Teach and reaffirm skills to control the ball when it’s in the air (like chest, knee, instep)
Educate all members in the community about the wide range of symptoms
Seek player feedback after any hit to the head (and check in again a week and 2 weeks after their injury).
At this stage, while amateur soccer still debates this issue, I’m going to tell my daughter she doesn’t have to head the ball. In fact, I’m going to ask she doesn’t head the ball. Taking a stand for her now and forever, I’m going to make sure she knows I’d much rather she loses control of a ball than her brain.
By: Dr. Carla Cupido
Have you ever noticed how pro soccer players carry themselves? They stand tall. Their joints stack on top of each other: knees over feet; hips over knees; ribcage and pelvis level; head over body; and their shoulders are down - away from their ears. They align their joints in a way that causes them to look big, powerful, strong and balanced. Their grandness is beautiful, inspiring and purposeful, as it not only supports their physical body but their confidence as well.
When you feel great about yourself; when you are self-assured; when you are proud - you stand tall and your joints naturally fall into a more optimal position for performance.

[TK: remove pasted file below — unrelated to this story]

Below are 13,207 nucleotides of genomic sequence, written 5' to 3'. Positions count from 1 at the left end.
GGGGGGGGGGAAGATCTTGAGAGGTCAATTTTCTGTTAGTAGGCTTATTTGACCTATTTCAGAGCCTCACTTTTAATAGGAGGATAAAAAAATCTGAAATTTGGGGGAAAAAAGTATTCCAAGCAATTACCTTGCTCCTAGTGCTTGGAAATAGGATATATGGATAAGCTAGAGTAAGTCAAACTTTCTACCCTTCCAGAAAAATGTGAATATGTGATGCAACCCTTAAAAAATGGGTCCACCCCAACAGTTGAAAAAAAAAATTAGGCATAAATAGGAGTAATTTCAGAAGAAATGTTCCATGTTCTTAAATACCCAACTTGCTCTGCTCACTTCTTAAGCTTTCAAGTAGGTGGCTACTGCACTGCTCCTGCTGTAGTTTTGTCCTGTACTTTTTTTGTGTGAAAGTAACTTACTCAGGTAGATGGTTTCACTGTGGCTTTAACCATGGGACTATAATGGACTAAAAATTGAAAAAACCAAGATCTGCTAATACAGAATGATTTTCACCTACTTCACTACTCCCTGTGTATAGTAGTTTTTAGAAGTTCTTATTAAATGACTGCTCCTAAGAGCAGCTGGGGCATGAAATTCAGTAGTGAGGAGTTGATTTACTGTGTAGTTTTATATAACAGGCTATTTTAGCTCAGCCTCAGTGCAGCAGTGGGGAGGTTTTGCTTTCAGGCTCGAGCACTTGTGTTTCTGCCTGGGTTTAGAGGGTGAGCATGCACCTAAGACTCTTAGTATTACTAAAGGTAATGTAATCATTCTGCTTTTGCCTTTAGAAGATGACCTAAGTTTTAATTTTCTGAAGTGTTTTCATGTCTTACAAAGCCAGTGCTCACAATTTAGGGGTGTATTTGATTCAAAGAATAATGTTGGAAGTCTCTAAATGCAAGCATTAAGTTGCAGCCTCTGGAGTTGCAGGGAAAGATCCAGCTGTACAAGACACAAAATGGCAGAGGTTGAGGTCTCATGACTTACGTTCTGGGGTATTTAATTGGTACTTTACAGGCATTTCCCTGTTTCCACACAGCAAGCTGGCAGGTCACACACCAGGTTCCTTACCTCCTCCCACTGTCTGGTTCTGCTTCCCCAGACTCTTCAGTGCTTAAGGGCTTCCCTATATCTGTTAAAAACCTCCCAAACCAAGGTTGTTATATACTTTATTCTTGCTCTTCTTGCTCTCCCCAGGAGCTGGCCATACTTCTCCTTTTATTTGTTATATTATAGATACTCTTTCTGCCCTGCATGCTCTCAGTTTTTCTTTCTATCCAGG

When you feel intimidated; when you are overwhelmed or nervous - your shoulders roll forward; your upper back rounds; your neck creeps forward and you position yourself for poor performance and the potential of injury.
As a girl and as a female athlete, it’s so important to stand in your power - more important than you probably previously realized. Have you ever heard of “power posing”? Dr. Amy Cuddy’s research has proven that holding a big pose such as taking a wide stance and opening your arms out to the side for a few minutes can actually change your physiology and subsequently, your confidence. So, before your next game, stand as big as you can with your teammates. Hold your power pose for around three minutes and feel the confidence creep into your body and your mind. Posture is everything with respect to optimizing your body for sport. When our joints are properly aligned and our nervous system and muscles have been trained to support this optimal position, performance improves and the risk of injury decreases. So, next time you notice your shoulders rolling forward, get them back, lift the crown of your head to the sky, drop your shoulders, level your ribcage and pelvis and make sure there is a micro-bend in your knees. Feel the strength in this. Notice how you feel bigger, braver and bolder!
Girls and women shrink far too often, on and off the field. Step into your power knowing that it’s going to make you a better soccer player and a more confident and successful girl and woman. So power-pose when you feel small; when you feel nervous; when you just aren’t sure of yourself because you’ve got this… no matter your size, we can always be bigger!
Dr. Carla Cupido
Chiropractor & Health Educator
Hon.B.Kin, DC, Contemporary Medical Acupuncture, RYT, DNS®, DNS®-Yoga, FMS®, SFMA®, Graston®, Previous ART®, Kinesio®Taping, FAP™